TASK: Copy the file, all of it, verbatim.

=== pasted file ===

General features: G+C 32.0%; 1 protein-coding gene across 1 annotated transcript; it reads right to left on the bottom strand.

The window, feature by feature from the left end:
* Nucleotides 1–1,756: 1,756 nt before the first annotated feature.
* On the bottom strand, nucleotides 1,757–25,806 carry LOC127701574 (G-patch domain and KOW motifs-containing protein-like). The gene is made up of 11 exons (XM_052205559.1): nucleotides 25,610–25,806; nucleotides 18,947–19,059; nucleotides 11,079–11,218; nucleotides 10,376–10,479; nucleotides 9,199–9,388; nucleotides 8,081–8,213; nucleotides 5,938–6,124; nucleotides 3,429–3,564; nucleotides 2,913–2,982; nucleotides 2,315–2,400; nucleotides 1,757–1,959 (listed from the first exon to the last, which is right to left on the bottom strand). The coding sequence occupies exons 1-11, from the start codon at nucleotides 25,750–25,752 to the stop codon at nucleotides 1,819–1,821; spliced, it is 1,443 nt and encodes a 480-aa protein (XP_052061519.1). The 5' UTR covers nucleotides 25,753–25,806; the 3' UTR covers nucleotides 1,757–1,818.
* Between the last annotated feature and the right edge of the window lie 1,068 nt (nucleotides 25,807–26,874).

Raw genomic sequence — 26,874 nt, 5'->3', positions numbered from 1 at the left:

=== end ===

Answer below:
General features: G+C 32.0%; 1 protein-coding gene across 1 annotated transcript; it reads right to left on the bottom strand.

The window, feature by feature from the left end:
* Nucleotides 1–1,756: 1,756 nt before the first annotated feature.
* On the bottom strand, nucleotides 1,757–25,806 carry LOC127701574 (G-patch domain and KOW motifs-containing protein-like). The gene is made up of 11 exons (XM_052205559.1): nucleotides 25,610–25,806; nucleotides 18,947–19,059; nucleotides 11,079–11,218; nucleotides 10,376–10,479; nucleotides 9,199–9,388; nucleotides 8,081–8,213; nucleotides 5,938–6,124; nucleotides 3,429–3,564; nucleotides 2,913–2,982; nucleotides 2,315–2,400; nucleotides 1,757–1,959 (listed from the first exon to the last, which is right to left on the bottom strand). The coding sequence occupies exons 1-11, from the start codon at nucleotides 25,750–25,752 to the stop codon at nucleotides 1,819–1,821; spliced, it is 1,443 nt and encodes a 480-aa protein (XP_052061519.1). The 5' UTR covers nucleotides 25,753–25,806; the 3' UTR covers nucleotides 1,757–1,818.
* Between the last annotated feature and the right edge of the window lie 1,068 nt (nucleotides 25,807–26,874).

Raw genomic sequence — 26,874 nt, 5'->3', positions numbered from 1 at the left: